Methadone is a prescription drug used most commonly to relieve pain and treat withdrawal symptoms from opioid drugs such as heroin. It is similar to morphine, but is less addictive to the patient. This drug has been widely studied, and it is used in many drug addiction recovery programs.
The reason that methadone works is that it replaces the need for an opiate in the brain. When an individual is addicted to heroin or a similar narcotic, an excess of dopamine is released into the body. Addiction is caused by the user’s need for continuous occupation of the opioid receptor by an opiate. Methadone occupies this receptor and stabilizes dopamine production, allowing the user to safely detoxify from heroin or other opioids while keeping withdrawal symptoms at bay.
Ultimately, the patient will become dependent on this drug instead of heroin. This is regarded by the medical community as beneficial, however, as the individual is free of the compulsive and detrimental behavior of a heroin addict. Many addicts will require a long-term continuous treatment plan, often taking several years, to be free of any type of opiate addiction. Methadone is simply the first step on that path.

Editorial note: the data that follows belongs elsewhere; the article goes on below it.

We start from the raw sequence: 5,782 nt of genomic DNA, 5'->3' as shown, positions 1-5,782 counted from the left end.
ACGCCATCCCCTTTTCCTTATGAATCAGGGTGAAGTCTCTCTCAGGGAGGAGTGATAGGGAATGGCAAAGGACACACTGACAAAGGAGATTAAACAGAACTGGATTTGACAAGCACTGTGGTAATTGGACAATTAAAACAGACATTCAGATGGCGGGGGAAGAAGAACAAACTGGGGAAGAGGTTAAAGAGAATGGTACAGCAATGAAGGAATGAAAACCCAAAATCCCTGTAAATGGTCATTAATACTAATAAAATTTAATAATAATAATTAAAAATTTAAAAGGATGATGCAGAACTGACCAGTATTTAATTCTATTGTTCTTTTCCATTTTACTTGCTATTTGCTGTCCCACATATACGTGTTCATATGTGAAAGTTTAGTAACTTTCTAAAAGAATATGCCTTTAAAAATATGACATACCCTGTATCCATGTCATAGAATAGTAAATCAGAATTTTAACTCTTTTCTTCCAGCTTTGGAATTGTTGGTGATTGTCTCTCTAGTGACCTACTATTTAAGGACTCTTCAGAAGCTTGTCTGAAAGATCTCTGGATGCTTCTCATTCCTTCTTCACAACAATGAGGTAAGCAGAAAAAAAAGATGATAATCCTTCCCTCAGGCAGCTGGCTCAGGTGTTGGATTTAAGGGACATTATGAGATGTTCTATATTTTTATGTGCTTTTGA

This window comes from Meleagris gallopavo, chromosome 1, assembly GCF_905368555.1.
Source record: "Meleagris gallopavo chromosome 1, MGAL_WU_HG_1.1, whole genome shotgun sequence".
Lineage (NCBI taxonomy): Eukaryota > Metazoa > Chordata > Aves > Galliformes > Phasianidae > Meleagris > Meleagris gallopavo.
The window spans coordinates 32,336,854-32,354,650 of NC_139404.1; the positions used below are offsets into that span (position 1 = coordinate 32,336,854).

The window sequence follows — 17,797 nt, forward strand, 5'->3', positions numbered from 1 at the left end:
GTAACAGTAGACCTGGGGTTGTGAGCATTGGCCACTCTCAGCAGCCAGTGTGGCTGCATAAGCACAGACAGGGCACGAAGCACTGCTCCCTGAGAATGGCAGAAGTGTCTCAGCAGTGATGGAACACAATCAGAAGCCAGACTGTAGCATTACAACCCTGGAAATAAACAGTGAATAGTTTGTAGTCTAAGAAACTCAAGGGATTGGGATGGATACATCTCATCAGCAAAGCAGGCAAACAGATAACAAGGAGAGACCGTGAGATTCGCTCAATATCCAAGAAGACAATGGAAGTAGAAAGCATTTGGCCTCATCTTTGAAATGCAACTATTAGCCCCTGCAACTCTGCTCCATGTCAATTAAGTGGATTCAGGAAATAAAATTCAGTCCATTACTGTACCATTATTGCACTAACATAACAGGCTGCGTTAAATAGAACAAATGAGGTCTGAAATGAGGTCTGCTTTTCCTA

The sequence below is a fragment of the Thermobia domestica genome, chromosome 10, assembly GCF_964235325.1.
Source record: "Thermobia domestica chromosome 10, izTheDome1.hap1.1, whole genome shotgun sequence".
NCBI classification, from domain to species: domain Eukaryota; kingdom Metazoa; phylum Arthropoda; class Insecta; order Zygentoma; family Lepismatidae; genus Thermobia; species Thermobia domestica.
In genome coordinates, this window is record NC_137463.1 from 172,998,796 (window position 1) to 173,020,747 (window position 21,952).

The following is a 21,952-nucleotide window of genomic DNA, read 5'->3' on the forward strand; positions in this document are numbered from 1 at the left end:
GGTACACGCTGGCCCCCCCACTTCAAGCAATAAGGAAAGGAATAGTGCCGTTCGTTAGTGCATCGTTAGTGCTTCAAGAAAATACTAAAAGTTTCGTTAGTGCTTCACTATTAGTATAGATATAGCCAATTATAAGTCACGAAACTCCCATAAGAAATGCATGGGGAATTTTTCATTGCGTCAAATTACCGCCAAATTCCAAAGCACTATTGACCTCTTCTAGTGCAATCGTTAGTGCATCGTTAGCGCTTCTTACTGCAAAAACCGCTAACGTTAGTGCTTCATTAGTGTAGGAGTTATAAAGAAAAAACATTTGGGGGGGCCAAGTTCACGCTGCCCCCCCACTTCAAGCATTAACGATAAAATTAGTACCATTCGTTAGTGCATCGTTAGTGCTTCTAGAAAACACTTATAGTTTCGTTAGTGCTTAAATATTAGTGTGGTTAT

According to the American Office of National Drug Control Policy, methadone is a safe and effective medication for treating narcotic dependence. It must be used under the supervision of a medical professional, as abuse can result in serious side effects. If used properly, this treatment will not interfere with cognitive functions, mental facilities, or ordinary day-to-day activities. It is not a sedative or intoxicant, but instead relieves the cravings experienced by opiate addicts without causing a “high.”
Minor side effects of this drug include constipation, excessive sweating, drowsiness, and water retention. Once a tolerance is established, these symptoms typically subside. If the drug is abused, however, it can cause slowed breathing that can result in death. It should also not be combined with alcohol, as this can cause dangerous side effects or death. The dosage instructions provided by a healthcare professional should never be exceeded, and individuals should never stop taking the drug suddenly.
Some individuals may not be able to safely take methadone, including women who are pregnant or nursing. It can cause harm to an unborn baby, including addiction or withdrawal symptoms after birth, and can be passed through the breast milk from mother to child. People with asthma, COPD, or other breathing disorders should not take this drug, nor should sufferers of liver or kidney disease, bowel obstruction, epilepsy or other seizure disorders, low blood pressure, or gallbladder disease.